Table 2. Annual Checkup, HPV Vaccination, and Median Knowledge Score by Selected Characteristics of Students (n=141).


Category Annual health checkup within the 3 years (%) Received HPV vaccine (%)

Knowledge score ≄median (%)


White (non-Hispanic) 88.6 48.6 28.6

White (Hispanic)

90.5 35.7 33.3
Black (non-Hispanic) 100.0 35.7


Other 90.0 20.0


Health insurance status

Yes 93.1* 42.7 28.7
No 82.5 36.8


Majoring in

Health sciences 92.9 33.9 35.7

Basic sciences

94.7 52.6 31.6
Arts 83.3 33.3


Business 83.3 33.3



75.0 50.0


Health information sources

Online only 90.8 36.8 32.7

Print media

85.0 40.0 25.0
Online (& others) 94.4 44.4


TV (& others) 86.7 53.3


Most recent medical check-up

Within 3 years 43.8* 29.1***
Never or do not remember 15.4


Note: *p=0.05, **p=0.01, ***p=0.001 STDs & multiple sexual partners are risk factors of cervical cancer

Knowledge about Cervical Cancer and HPV Vaccination

The mean and the median knowledge score of students about cervical cancer/HPV on the basis of four points was 2.87 and 3.0, respectively. Most students understood that HPV (75.7%) and having MSP and other STDs (83.0%) were each risk factors for developing cervical cancer. However, there were key areas of misunderstanding among participants. More than one-third of the students were unaware that cervical cancer is preventable. In general, the participants were not thoroughly knowledgeable about cervical cancer, with only 13.5% of participants reporting that they knew of all the causes of cervical cancer and 9.9% reporting that they knew about all the aspects of cervical cancer.

The prevalence of HPV vaccination was significantly positively associated with knowledge scores, with 70.3% of those students in the highest quartile of scores having been vaccinated as opposed to 25.0% in the lowest quartile (p=0.001) (Figure 1). The odds of receiving HPV vaccine was nearly five times as much for the students who achieved knowledge scores about the causes of cervical cancer greater than or equal to the median compared with the students with knowledge scores about the causes of cervical cancer below the median (adjusted odds ratio [aOR]:4.85, 95% confidence interval [CI]:2.15, 10.92). Particularly, students who knew that HPV is a cause of cervical cancer were almost three-times odds of receiving HPV vaccine as compared to students who did not know that HPV is cause for cervical cancer (aOR:2.90, CI:1.1, 8.2). Those who knew that cervical cancer is preventable were over 2.5-times odds of getting HPV vaccine as compared to those who did not know; however, after adjusting for other variables, the difference was not statistically significant (Table 3).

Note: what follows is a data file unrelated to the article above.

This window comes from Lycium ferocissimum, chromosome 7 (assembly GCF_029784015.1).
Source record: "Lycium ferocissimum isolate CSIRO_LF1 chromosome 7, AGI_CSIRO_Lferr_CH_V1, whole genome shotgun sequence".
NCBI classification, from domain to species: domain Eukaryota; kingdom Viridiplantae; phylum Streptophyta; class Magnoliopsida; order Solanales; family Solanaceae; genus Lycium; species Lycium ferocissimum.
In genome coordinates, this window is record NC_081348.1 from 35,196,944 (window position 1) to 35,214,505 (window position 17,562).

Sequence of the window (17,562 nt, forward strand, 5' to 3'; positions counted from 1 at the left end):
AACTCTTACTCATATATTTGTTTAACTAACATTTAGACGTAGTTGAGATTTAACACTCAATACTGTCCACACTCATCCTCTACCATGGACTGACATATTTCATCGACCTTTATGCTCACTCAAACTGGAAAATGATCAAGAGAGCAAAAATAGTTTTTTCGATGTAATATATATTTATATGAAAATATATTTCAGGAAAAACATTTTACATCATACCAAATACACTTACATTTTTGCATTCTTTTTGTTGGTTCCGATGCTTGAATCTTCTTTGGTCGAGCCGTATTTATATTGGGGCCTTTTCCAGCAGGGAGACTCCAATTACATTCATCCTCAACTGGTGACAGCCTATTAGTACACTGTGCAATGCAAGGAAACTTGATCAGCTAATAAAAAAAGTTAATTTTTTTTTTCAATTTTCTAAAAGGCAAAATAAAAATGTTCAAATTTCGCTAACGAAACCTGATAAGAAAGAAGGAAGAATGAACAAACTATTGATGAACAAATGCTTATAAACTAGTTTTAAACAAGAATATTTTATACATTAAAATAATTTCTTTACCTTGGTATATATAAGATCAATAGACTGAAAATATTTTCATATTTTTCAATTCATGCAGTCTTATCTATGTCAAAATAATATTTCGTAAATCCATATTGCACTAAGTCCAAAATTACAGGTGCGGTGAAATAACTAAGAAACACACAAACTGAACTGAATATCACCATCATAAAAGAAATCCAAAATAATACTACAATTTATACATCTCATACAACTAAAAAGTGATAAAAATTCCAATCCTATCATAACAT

Figure 1: HPV Vaccination Status among Students based on Knowledge Score Level.



Table 3: Odds Ratios of Receipt of HPV Vaccine for the Knowledge of Students about Cervical Cancer (n=141).

Knowledge assessment item

Response Frequency Receipt of HPV vaccine (%) Odds ratio (95% CI)

Adjusted odds ratio (95% CI)

Sexual activity is a risk for Cervical cancer

Yes 95 46.3* 2.1 (0.9, 4.6) 2.1 (0.90, 5.8)
No 41 29.3

STDs & multiple sexual partners are risk factors of cervical cancer

Yes 117 41.0 1.4 (0.6, 3.5) 1.4 (0.6, 3.5)
No 24 33.3 —-

Human Papilloma virus causes cervical cancer

Yes 103 47.6*** 3.4 (1.3, 8.4) 2.9 (1.1, 8.2)
No 33 21.2

Cervical cancer is preventable

Yes 90 47.8** 2.7 (1.3, 5.7) 2.1 (0.9, 5.8)
No 51 25.5

Knowledge assessment

Yes 37 70.3*** 5.8 (2.6, 13.2) 4.8 (2.2, 10.9)
Score ≄median No 104 28.8

Note: Multiple logistic model, variable controlled for in the model are Age, Insurance, and Race/ethnicity. *p=0.05; **p=0.01; ***p=0.001 Nasar fix the decimal point for odds .00

Vaccination is one of the most effective and least complex ways to address the public health problems especially cervical cancer. Cervical cancer is one of most preventable types of cancer, and HPV vaccination plays a central role in this effort. Despite the safety, effectiveness, and simplicity of the vaccination program, the uptake remained quite low among the high-risk group-college students. This study showed that HPV vaccination is positively associated with students’ knowledge about cervical cancer. The association of HPV vaccination with knowledge about cervical cancer was particularly strong among students who knew that HPV infection is a causal factor for cervical cancer and cervical cancer is preventable. This finding is consistent with several other studies which showed a significant positive association between knowledge of college students about HPV and/or cervical cancer and intention to accept HPV vaccine or actual receiving of the HPV vaccine.23,24,25 Studies had also shown that members of communities at higher risk for HPV infection tend to be less knowledgeable about the transmission mechanisms of HPV and its impacted morbidities.23,26